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Oscar And Paul

June 13, 1993

Oscar De La Hoya is wrong when he criticizes boxer Paul Gonzales, the 1984 Olympic gold medal winner, for claiming to be not a Mexican but an American ("Selling Oscar," by Michael Leahy, May 9). Gonzales was born here, so that makes him American through and through. Having been born and raised in East L.A. and being of Spanish, Mexican, Italian and Polish-Jewish blood, I still consider myself pure American. BOB GRISANTI San Gabriel


Gonzales, East L.A.'s first Golden Boy, has not suffered a "fall from grace," and it is unfair for Oscar, the new kid on the block, to spit on the man who built the block. Gonzales does not stand in the way of Oscar's obsession with achieving fame and wealth, having paved his own road to glory a long time ago. Oscar would be wise to limit the influence of promoter Bob Arum to the scheduling of bouts. Oscar is unleashing a posse of money-grubbing carpetbaggers who care very little about our community and merely want to use him for all he's worth. MANUEL J. DIAZ Los Angeles


Please, regarding Ruth Reichl's description of The Ivy, say it isn't so ("Only the Best," May 2). I don't mean the part about the rudeness of the waiting staff and how one shouldn't expect to be treated very well there. I've been. I know. But, holy smokes, am I dreaming? Can this really be 1993, in America, in Los Angeles, and I'm hearing the words: "There's food for the ladies--pretty salads, delicate pastas with very little sauce--and food for the guys, big chunks of meat cooked on the mesquite grill . . . ."? Reichl makes a point in the introduction about how "diversity" has permeated our tastes. Great! But small-time thinking remains a stronghold if such worn-out stereotypes still make it into print. ELYCE WAKERMAN Sherman Oaks


Am I out of touch? Am I weird? Or is it just that I don't want to eat that lobster-fava bean thing pictured. I don't even want it near me. SHANA RHODES Los Angeles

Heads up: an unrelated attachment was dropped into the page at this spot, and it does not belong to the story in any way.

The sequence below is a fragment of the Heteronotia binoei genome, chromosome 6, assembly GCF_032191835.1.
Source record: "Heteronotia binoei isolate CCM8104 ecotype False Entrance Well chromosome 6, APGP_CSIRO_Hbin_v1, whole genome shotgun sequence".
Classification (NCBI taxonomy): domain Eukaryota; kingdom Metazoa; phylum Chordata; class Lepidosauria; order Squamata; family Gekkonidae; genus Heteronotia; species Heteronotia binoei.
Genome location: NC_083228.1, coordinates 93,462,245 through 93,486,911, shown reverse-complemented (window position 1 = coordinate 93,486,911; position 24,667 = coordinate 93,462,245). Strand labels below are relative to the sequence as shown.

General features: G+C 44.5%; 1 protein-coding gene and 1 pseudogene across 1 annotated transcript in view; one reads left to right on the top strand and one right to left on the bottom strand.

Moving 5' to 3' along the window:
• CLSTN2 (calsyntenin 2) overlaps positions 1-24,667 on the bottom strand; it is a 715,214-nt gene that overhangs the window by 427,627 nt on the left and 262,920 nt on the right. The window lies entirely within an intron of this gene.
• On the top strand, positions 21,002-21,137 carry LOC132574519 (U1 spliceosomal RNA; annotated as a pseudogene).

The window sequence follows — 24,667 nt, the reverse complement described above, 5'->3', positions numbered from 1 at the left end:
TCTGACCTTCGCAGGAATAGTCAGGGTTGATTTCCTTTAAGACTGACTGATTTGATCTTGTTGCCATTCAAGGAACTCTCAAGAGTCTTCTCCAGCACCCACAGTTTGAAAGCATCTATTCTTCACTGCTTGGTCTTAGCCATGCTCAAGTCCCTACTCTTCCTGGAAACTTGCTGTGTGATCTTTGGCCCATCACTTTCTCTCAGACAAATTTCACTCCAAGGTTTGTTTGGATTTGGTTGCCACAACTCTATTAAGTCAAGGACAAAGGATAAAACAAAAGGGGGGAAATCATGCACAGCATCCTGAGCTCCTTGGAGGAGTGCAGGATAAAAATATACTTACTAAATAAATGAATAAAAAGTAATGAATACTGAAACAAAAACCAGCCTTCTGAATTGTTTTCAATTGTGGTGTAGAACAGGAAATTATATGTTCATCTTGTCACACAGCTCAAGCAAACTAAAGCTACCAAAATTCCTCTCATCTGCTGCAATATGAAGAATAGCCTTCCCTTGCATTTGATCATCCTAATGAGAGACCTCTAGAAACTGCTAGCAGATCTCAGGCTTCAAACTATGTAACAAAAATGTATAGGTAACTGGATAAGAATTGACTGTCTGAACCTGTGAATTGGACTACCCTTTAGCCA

Jill Stewart wields a journalistic hatchet on the escrow profession in "Getting Unscrewed" (Palm Latitudes, May 2). Joe Marinelli, after much acrimonious debate, manages to save a neat $39.29 in tax-deductible monthly interest over the term of his loan. His wife, Jean, on the other hand, saves $98.50 by typing the grant deed herself. After all the noisy arguments, stealth, lawsuit threats and do-it-yourselfishness, the Marinellis saved themselves a whopping $202.50 in escrow costs. Jill, Joe and Jean don't seem to consider the basic expenses of operating any business: rent, salaries, phone bills, insurance, taxes, advertising, maintenance, etc. And then there's supposed to be a (dare one use the awful "P" word?) profit. JAMES F. STEWART VICE PRESIDENT, BRENTWOOD ESCROW INC.


Columnist Wanda Coleman is correct to be cynical about media exploitation of "gangsta glam" ("Fight the Firepower," Three on the Town, April 18). Unfortunately, she, too, succumbs to the glamorization of unlawful behavior when she describes taggers as "graffiti artists." Tagging is vandalism. To pin such a jocular term on the defacement of another's property hides the dark mood such vandalism inflicts upon a community. JO ANN REBANE Topanga


As a council member in the City of West Hollywood, I was disappointed in the Palm Latitudes piece about the Street Cats ("Superman's Dead but . . ." by Caroline Harding, April 25). Fass says the Street Cats operate in our city "with the approval of local authorities." Not so. This city has had a long and complicated relationship with Fass and the Street Cats. While the City Council does support citizen groups, such as Neighborhood Watch, which assist law enforcement, we have some serious concerns about the methods and tactics used by the Street Cats. We've gotten numerous complaints from local businesses, residents and visitors about the group's activities, including their aggressive solicitation of funds. In fact, the Street Cats have conveyed a less-than-cooperative stance to our community and have repeatedly used various forums such as press releases, letters and flyers to denigrate area merchants, city officials and law enforcement in West Hollywood. BABETTE LANG West Hollywood


I have to compliment the magazine on the quality of your photographs recently. Gabor Ekecs' fractured real estate images ("Unreal Estate," March 31) and Jon Gipe's images of Texas ("A Fistful of Texans," Jan. 31) were particularly good, and Jay Dusard's choice of toned black and white for "Paradise Ranch" (March 21) had me packing to go visit. GARY CAMPBELL Los Angeles


I was the foreign scout who helped sell Kody Scott's book, "Can't Stop, Won't Stop," at the Frankfurt Book Fair last year ("Making Monster Huge," by Amy Wallace, April 4). There might have been some opportunists along the way, but the bottom line is that what Kody Scott wrote was moving, powerful and more interesting than many other books that are published. And it's astounding that so many people wrote blasting Scott's book when it's not even out yet. The young man might have done terrible things in life, but he has a gift and a talent. BARBARA ZITWER New York City

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